Beijing has begun issuing electronic health cards to residents through WeChat in a pilot program facilitated by Tencent and Sinosoft Technology. Currently, patients at Peking University Hospital and Beijing Friendship Hospital can benefit from the service.
According to reports (in Chinese), the digital cards are part of a broader plan to improve healthcare services by 2030. Their implementation comes as part of a move to standardize patient information. The pilot hopes to explore possible applications of the virtual card in the Beijing, Tianjin, and Hebei urban areas, with plans to eventually integrate patient information from the three regions.
The virtual health card is currently available through Peking University Hospital’s official WeChat account. Beijing Friendship University is presently unable to issue cards as it is in the process of debugging its card-issuing platform.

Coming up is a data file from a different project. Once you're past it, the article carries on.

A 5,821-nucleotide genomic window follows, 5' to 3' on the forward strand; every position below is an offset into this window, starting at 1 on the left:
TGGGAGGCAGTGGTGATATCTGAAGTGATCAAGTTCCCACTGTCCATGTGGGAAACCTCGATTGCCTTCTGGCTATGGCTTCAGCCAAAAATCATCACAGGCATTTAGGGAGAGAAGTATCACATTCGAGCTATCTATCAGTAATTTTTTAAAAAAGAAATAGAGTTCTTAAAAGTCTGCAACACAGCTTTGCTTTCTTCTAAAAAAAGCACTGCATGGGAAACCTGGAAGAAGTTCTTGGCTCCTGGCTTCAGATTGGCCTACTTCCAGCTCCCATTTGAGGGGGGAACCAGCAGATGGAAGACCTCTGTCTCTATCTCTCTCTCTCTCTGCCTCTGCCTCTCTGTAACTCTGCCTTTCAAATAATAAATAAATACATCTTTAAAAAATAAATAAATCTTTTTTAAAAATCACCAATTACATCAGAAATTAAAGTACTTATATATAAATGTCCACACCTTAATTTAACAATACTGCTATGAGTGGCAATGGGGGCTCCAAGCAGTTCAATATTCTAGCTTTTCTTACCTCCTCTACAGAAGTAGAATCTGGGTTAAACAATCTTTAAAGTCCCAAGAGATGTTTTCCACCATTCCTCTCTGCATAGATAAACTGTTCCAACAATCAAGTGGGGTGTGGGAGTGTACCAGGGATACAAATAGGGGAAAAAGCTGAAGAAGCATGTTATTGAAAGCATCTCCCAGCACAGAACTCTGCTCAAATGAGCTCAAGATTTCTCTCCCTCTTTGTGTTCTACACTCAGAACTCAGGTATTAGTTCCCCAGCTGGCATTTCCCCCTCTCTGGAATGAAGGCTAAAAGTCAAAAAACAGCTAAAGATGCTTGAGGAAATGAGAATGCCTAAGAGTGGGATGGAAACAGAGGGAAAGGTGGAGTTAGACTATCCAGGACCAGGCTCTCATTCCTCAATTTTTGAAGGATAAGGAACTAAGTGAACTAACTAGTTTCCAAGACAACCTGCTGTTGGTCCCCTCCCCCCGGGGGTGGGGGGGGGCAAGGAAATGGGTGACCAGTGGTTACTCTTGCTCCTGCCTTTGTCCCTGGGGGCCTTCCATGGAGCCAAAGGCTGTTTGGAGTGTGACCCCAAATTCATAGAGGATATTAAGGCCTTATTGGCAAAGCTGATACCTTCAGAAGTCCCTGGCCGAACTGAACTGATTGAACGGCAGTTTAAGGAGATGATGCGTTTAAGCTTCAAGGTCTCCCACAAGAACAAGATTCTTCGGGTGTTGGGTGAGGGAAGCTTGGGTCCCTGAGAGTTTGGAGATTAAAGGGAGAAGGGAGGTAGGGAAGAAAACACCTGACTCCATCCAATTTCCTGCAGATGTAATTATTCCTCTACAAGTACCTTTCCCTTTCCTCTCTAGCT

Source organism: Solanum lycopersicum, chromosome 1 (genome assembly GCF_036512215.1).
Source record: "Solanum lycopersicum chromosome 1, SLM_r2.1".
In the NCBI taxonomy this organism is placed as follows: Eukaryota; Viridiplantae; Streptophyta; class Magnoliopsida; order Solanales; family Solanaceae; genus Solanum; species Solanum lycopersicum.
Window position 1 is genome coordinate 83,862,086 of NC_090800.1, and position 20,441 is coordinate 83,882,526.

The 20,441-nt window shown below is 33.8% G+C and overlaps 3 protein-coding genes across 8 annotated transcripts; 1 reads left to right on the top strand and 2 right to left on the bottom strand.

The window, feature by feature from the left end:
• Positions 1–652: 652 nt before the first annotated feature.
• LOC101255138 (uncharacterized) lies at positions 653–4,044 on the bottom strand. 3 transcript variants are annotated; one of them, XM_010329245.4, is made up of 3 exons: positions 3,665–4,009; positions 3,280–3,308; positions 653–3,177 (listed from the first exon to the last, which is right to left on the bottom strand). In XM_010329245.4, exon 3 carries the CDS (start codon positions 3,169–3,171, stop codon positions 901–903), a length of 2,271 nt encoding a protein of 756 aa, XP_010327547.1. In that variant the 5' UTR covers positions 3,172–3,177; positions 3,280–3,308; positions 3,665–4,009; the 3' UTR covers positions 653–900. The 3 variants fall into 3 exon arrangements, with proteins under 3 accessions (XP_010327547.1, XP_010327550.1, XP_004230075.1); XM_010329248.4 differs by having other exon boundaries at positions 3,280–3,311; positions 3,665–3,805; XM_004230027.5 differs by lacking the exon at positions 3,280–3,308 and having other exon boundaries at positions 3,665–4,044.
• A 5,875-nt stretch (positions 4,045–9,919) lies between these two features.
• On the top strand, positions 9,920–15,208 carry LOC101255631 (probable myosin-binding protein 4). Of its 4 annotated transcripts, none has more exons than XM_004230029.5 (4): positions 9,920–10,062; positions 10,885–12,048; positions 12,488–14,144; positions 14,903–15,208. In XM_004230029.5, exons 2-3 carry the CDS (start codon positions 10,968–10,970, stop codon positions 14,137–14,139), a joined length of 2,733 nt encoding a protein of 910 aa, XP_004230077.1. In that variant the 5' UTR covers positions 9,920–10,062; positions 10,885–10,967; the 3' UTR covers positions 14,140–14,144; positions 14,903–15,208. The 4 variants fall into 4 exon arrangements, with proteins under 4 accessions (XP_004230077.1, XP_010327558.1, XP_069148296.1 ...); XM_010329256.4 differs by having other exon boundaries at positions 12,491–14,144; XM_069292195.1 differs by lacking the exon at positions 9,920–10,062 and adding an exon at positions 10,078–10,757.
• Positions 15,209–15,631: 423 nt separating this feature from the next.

The digitization of government-issued cards in a popular trend in China. Officials hope not only to increase convenience but also improve the integrity of personal data. In April 2018, the government in Jiangxi province issued the first batch of ID chips for smartphone users. The smart chips, dubbed SIMeID, attach to the phone’s SIM card and can store sensitive identifying information for safer verification over the internet.
Both Tencent and Alibaba have also trialed digitized versions of China’s ubiquitous ID cards. Alibaba is currently trialing its Alipay-based digital IDs in Hangzhou and Quzhou in Zhejiang province, and Fuzhou in Fujian province. The virtual IDs allow their users to book train tickets and check into hotels but are only accepted by local authorities.
Tencent began issuing ID cards though WeChat in December 2017. The cards were first provided in the southern city of Guangzhou.